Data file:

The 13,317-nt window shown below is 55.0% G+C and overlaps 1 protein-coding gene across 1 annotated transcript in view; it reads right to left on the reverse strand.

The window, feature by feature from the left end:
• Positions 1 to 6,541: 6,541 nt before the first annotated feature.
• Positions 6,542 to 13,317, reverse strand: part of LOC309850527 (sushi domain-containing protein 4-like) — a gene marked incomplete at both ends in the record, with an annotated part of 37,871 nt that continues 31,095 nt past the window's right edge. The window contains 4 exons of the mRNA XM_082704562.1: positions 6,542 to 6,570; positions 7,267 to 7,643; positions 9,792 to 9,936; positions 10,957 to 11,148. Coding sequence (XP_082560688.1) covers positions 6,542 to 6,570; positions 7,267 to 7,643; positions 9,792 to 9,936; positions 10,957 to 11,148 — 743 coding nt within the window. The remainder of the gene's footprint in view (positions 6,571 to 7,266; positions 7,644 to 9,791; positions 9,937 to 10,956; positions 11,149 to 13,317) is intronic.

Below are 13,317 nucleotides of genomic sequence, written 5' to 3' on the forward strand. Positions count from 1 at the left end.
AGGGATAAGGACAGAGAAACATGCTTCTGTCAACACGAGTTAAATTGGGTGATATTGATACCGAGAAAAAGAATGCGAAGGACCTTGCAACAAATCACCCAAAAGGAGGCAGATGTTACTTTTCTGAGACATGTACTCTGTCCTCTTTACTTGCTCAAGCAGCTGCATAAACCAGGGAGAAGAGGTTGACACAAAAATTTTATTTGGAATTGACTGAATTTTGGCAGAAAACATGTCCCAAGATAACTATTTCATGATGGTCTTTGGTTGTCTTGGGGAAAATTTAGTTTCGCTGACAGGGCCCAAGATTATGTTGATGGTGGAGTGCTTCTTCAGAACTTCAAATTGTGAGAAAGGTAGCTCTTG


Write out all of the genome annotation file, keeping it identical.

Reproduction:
The 13,317-nt window shown below is 55.0% G+C and overlaps 1 protein-coding gene across 1 annotated transcript in view; it reads right to left on the reverse strand.

The window, feature by feature from the left end:
• Positions 1 to 6,541: 6,541 nt before the first annotated feature.
• Positions 6,542 to 13,317, reverse strand: part of LOC309850527 (sushi domain-containing protein 4-like) — a gene marked incomplete at both ends in the record, with an annotated part of 37,871 nt that continues 31,095 nt past the window's right edge. The window contains 4 exons of the mRNA XM_082704562.1: positions 6,542 to 6,570; positions 7,267 to 7,643; positions 9,792 to 9,936; positions 10,957 to 11,148. Coding sequence (XP_082560688.1) covers positions 6,542 to 6,570; positions 7,267 to 7,643; positions 9,792 to 9,936; positions 10,957 to 11,148 — 743 coding nt within the window. The remainder of the gene's footprint in view (positions 6,571 to 7,266; positions 7,644 to 9,791; positions 9,937 to 10,956; positions 11,149 to 13,317) is intronic.

Below are 13,317 nucleotides of genomic sequence, written 5' to 3' on the forward strand. Positions count from 1 at the left end.
AGGGATAAGGACAGAGAAACATGCTTCTGTCAACACGAGTTAAATTGGGTGATATTGATACCGAGAAAAAGAATGCGAAGGACCTTGCAACAAATCACCCAAAAGGAGGCAGATGTTACTTTTCTGAGACATGTACTCTGTCCTCTTTACTTGCTCAAGCAGCTGCATAAACCAGGGAGAAGAGGTTGACACAAAAATTTTATTTGGAATTGACTGAATTTTGGCAGAAAACATGTCCCAAGATAACTATTTCATGATGGTCTTTGGTTGTCTTGGGGAAAATTTAGTTTCGCTGACAGGGCCCAAGATTATGTTGATGGTGGAGTGCTTCTTCAGAACTTCAAATTGTGAGAAAGGTAGCTCTTG